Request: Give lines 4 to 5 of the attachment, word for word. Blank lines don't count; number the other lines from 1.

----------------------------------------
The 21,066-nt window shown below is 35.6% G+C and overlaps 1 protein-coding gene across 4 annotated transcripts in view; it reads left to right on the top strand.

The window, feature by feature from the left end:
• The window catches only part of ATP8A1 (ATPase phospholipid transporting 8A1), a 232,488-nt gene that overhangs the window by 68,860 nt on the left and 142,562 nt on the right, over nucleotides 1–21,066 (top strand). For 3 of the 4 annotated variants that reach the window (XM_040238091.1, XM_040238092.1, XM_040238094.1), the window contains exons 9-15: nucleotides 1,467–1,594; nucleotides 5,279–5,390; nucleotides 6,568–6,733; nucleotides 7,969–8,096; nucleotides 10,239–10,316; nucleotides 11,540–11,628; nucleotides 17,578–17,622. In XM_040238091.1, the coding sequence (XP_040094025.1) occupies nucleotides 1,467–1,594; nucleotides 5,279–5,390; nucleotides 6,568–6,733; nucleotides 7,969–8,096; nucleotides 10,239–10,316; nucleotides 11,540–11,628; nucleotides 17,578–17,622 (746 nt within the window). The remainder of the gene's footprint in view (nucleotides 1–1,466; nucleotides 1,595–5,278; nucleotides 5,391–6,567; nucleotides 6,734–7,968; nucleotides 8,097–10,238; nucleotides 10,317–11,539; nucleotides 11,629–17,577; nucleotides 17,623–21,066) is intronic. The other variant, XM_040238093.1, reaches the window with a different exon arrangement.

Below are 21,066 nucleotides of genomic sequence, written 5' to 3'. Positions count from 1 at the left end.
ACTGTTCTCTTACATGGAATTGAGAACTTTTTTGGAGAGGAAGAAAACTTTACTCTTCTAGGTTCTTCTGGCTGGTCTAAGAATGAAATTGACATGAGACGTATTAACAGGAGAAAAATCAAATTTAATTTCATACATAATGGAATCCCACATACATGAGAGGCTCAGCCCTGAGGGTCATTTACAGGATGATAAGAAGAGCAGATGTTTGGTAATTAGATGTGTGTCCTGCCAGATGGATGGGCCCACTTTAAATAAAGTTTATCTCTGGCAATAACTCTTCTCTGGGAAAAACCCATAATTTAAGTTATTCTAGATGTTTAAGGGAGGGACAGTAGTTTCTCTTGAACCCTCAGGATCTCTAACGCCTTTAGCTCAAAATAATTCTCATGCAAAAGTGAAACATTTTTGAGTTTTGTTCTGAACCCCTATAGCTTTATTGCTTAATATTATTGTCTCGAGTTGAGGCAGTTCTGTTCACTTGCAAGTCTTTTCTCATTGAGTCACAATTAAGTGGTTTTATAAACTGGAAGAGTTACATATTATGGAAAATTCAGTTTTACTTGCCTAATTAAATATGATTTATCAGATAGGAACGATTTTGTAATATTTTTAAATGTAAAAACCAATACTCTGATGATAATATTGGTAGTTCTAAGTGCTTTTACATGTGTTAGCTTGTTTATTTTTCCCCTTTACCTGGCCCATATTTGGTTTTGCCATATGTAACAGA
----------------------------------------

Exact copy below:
Below are 21,066 nucleotides of genomic sequence, written 5' to 3'. Positions count from 1 at the left end.
ACTGTTCTCTTACATGGAATTGAGAACTTTTTTGGAGAGGAAGAAAACTTTACTCTTCTAGGTTCTTCTGGCTGGTCTAAGAATGAAATTGACATGAGACGTATTAACAGGAGAAAAATCAAATTTAATTTCATACATAATGGAATCCCACATACATGAGAGGCTCAGCCCTGAGGGTCATTTACAGGATGATAAGAAGAGCAGATGTTTGGTAATTAGATGTGTGTCCTGCCAGATGGATGGGCCCACTTTAAATAAAGTTTATCTCTGGCAATAACTCTTCTCTGGGAAAAACCCATAATTTAAGTTATTCTAGATGTTTAAGGGAGGGACAGTAGTTTCTCTTGAACCCTCAGGATCTCTAACGCCTTTAGCTCAAAATAATTCTCATGCAAAAGTGAAACATTTTTGAGTTTTGTTCTGAACCCCTATAGCTTTATTGCTTAATATTATTGTCTCGAGTTGAGGCAGTTCTGTTCACTTGCAAGTCTTTTCTCATTGAGTCACAATTAAGTGGTTTTATAAACTGGAAGAGTTACATATTATGGAAAATTCAGTTTTACTTGCCTAATTAAATATGATTTATCAGATAGGAACGATTTTGTAATATTTTTAAATGTAAAAACCAATACTCTGATGATAATATTGGTAGTTCTAAGTGCTTTTACATGTGTTAGCTTGTTTATTTTTCCCCTTTACCTGGCCCATATTTGGTTTTGCCATATGTAACAGA